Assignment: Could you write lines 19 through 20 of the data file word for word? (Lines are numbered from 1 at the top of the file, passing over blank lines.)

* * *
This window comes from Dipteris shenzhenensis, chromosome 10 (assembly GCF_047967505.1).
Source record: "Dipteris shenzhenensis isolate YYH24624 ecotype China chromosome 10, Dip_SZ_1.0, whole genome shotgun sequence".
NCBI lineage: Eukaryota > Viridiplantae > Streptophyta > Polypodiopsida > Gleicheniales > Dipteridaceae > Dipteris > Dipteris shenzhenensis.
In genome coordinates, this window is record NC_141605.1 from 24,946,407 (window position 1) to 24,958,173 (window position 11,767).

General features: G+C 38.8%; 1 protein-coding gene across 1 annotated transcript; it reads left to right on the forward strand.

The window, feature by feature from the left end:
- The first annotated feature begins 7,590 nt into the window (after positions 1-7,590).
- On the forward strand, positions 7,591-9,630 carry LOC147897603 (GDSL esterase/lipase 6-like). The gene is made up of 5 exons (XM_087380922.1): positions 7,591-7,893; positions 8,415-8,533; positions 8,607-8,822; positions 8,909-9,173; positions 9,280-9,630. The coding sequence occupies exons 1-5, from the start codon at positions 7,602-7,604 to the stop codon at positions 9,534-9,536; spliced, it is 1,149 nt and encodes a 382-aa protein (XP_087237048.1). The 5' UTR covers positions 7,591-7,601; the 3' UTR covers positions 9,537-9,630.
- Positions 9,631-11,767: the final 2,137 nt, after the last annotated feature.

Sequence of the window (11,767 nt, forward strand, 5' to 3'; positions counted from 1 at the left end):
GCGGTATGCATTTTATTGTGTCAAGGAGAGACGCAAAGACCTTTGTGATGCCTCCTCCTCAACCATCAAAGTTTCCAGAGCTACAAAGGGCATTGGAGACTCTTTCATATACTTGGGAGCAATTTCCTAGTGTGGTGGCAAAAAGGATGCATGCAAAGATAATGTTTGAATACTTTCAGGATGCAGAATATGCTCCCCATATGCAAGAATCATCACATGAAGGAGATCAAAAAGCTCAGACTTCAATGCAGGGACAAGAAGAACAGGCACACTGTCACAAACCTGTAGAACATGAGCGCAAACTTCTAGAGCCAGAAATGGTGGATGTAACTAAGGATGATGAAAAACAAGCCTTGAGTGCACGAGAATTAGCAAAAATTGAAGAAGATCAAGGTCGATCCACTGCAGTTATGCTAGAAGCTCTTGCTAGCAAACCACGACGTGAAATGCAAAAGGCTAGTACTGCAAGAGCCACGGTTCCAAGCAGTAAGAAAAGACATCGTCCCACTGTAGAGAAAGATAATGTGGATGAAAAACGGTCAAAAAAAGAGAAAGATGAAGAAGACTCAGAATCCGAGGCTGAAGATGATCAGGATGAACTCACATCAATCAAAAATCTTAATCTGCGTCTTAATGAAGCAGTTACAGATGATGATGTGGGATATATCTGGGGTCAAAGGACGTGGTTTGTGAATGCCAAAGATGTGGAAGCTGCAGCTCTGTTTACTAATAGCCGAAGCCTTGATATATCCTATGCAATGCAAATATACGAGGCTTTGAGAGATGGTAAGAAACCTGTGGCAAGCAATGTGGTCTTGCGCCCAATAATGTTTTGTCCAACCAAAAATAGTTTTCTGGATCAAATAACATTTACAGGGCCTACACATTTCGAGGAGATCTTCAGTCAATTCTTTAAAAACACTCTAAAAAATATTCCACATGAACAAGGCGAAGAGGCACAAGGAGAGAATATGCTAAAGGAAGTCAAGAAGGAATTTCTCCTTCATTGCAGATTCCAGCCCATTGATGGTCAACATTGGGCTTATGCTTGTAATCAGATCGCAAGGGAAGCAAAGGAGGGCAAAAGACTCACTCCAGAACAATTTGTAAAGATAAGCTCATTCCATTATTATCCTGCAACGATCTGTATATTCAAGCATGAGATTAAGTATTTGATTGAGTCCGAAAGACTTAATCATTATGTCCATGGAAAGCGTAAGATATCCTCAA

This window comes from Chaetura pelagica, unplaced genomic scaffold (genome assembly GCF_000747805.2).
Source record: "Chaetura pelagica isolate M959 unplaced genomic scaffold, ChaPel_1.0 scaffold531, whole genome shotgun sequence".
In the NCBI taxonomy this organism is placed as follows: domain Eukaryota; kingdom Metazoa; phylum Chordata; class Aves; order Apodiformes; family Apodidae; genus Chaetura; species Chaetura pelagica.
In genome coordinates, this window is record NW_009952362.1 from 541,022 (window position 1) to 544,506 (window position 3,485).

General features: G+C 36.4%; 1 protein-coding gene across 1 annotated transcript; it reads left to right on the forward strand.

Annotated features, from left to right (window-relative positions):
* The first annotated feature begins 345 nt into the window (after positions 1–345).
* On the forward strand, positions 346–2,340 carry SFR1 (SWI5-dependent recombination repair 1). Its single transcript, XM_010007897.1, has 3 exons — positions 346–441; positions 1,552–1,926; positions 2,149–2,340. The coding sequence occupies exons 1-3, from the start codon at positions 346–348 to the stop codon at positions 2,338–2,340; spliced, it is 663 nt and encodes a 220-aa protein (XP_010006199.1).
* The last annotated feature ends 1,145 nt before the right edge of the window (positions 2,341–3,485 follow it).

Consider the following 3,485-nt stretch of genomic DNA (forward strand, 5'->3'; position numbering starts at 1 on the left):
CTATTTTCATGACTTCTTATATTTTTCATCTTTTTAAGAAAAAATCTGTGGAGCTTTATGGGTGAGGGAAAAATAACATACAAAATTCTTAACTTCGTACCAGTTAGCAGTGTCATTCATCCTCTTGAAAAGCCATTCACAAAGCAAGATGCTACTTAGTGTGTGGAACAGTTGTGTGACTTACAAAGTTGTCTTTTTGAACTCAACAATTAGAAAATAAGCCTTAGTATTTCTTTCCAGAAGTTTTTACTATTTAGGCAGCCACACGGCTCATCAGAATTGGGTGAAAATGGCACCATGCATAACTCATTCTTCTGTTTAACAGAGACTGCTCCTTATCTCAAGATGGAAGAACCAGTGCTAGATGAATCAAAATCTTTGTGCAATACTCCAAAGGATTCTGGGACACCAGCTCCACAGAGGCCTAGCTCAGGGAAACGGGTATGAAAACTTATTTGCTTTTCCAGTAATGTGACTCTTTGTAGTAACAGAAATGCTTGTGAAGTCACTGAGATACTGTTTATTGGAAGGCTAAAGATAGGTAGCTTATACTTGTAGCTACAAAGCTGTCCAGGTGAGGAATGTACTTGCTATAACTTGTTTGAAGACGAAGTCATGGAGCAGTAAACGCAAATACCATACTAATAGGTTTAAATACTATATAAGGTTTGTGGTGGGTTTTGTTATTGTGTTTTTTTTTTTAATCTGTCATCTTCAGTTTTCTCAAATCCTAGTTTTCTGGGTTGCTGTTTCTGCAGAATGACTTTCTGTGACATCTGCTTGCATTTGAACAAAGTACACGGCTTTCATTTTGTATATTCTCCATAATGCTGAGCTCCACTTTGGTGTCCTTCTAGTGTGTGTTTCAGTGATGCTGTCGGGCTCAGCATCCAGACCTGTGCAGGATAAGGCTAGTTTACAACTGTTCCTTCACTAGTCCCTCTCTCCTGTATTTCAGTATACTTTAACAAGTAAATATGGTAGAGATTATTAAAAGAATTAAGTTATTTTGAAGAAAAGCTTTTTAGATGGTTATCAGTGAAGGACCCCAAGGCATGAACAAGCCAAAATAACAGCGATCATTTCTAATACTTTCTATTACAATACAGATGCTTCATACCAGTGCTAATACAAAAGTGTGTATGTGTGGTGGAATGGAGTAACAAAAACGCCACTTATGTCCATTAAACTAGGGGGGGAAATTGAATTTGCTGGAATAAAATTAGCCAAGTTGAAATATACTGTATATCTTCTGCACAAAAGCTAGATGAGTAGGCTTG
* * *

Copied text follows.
* On the forward strand, positions 346–2,340 carry SFR1 (SWI5-dependent recombination repair 1). Its single transcript, XM_010007897.1, has 3 exons — positions 346–441; positions 1,552–1,926; positions 2,149–2,340. The coding sequence occupies exons 1-3, from the start codon at positions 346–348 to the stop codon at positions 2,338–2,340; spliced, it is 663 nt and encodes a 220-aa protein (XP_010006199.1).
* The last annotated feature ends 1,145 nt before the right edge of the window (positions 2,341–3,485 follow it).